Denis Dyack: Used games will “cannibalize” the video game industry
Silicon Knights head argues that games could be cheaper if used games are stopped.
The opinionated Silicon Knights head Denis Dyack has jumped in to support Microsoft and Sony in their supposed pursual against used games. He spoke with GamesIndustry soon after Kotaku broke news that Sony’s next PlayStation, Orbis, will feature an anti-used game system, much like what Microsoft plans to do with its new Xbox machine, Durango.
In his interview, Dyack argues that used games, other than being a major deterrent to potential profits for a publisher, will also make video games more expensive to own as games no longer have the benefit of a “long tail” of sales.
“Because there are no used games, you could actually sell a game for a long time, and get recurring revenue for quite a while. Recurring revenue is very key. Now there is no tail. Literally, you will get most of your sales within three months of launch, which has created this really unhealthy extreme where you have to sell it really fast and then you have to do anything else to get money,” he said.
Of course, making games is a hard and expensive process. Each part, even minute things, require a significant investment that publisher have take in order to sell games. From their perspective, a used game sale means no business – the pre-owned customer might as well be a pirate. However, if used games are curbed, what guarantees that, that pre-owned customer, who now can no longer purchase games at a price he can afford, will come back as a proper, full-price paying customer? What if he doesn’t? Wouldn’t it be even worse to stop that customer from playing a developer’s game if he could potentially be an actual customer in the future as a result of being impressed by that developer’s work?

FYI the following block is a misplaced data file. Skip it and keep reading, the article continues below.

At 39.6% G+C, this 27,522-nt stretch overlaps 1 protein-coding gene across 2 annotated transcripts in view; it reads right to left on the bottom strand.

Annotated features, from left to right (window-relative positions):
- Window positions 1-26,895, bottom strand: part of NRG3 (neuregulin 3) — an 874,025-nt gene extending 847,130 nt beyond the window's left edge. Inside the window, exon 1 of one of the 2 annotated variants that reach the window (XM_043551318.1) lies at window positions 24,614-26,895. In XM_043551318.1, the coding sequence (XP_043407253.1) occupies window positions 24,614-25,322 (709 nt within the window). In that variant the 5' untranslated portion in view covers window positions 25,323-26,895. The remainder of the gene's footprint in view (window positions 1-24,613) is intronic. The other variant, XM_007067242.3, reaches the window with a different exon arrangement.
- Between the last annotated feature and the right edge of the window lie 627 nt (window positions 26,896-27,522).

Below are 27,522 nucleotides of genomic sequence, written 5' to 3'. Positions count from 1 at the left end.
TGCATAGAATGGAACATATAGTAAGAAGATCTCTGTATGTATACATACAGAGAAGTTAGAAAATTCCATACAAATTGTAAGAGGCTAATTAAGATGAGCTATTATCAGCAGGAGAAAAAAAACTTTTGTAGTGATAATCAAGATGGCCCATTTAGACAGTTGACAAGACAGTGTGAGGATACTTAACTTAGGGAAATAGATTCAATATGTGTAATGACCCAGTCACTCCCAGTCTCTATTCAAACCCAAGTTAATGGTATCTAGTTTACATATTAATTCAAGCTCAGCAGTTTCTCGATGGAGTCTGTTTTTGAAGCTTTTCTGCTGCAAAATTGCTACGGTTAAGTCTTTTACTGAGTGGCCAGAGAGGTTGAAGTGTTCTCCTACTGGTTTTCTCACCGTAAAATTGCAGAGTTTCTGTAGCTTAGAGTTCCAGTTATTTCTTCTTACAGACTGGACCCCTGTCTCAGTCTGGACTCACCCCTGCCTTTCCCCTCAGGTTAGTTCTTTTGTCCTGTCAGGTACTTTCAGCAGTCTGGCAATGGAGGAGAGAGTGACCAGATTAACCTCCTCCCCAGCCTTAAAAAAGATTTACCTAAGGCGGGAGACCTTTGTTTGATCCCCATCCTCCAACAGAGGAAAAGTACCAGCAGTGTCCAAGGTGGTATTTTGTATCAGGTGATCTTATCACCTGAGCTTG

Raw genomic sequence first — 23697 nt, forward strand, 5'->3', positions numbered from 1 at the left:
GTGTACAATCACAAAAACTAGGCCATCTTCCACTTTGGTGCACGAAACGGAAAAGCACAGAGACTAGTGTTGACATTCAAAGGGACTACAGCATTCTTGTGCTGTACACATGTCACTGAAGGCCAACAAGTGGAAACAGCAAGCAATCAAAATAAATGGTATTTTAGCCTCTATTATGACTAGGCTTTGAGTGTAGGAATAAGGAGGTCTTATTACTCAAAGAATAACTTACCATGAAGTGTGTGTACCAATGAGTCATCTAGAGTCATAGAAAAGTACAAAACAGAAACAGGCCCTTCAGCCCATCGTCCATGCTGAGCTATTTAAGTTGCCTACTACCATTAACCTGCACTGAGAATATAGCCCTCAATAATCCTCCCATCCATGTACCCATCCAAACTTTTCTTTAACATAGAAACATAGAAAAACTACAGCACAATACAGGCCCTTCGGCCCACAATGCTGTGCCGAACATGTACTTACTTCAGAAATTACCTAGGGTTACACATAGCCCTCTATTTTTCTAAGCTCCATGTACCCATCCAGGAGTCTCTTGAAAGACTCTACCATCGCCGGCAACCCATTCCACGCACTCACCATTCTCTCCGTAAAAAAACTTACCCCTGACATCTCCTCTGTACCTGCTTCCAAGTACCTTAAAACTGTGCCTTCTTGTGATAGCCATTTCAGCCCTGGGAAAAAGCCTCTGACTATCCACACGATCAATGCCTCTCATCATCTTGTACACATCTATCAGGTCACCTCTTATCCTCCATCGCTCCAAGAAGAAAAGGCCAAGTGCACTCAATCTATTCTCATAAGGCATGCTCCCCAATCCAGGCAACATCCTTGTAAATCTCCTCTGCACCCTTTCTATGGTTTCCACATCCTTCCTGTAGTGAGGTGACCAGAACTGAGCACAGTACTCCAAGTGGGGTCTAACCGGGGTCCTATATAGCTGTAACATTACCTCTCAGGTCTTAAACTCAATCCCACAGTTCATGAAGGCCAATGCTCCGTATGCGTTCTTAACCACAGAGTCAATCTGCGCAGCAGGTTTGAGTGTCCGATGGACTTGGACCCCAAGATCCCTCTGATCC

Dyack believes that could be curtailed if games became cheaper – which it will, he says, once used games stops inflating development costs.
“I would argue, and I’ve said this before, that used games are cannibalizing the industry. If developers and publishers don’t see revenue from that, it’s not a matter of hey ‘we’re trying to increase the price of games to consumers, and we want more,’ we’re just trying to survive as an industry. If used games continue the way that they are, it’s going to cannibalize, there’s not going to be an industry. People won’t make those kinds of games. So I think that’s inflated the price of games, and I think that prices would have come down if there was a longer tail, but there isn’t,” he added.
One could argue back with the case of Steam. Developers do not have to worry about used game sales on that platform since games are locked to a particular account. Yet, games still sell at $60, a slightly larger margin than the accepted, and steadily declining norm, of $40 as PC games do not entail royalties to the multiple platform manufacturers. Why then, haven’t PC games become cheaper? Why then, have developers not tried to make a point that the absence of used game sales could in turn benefit customers?
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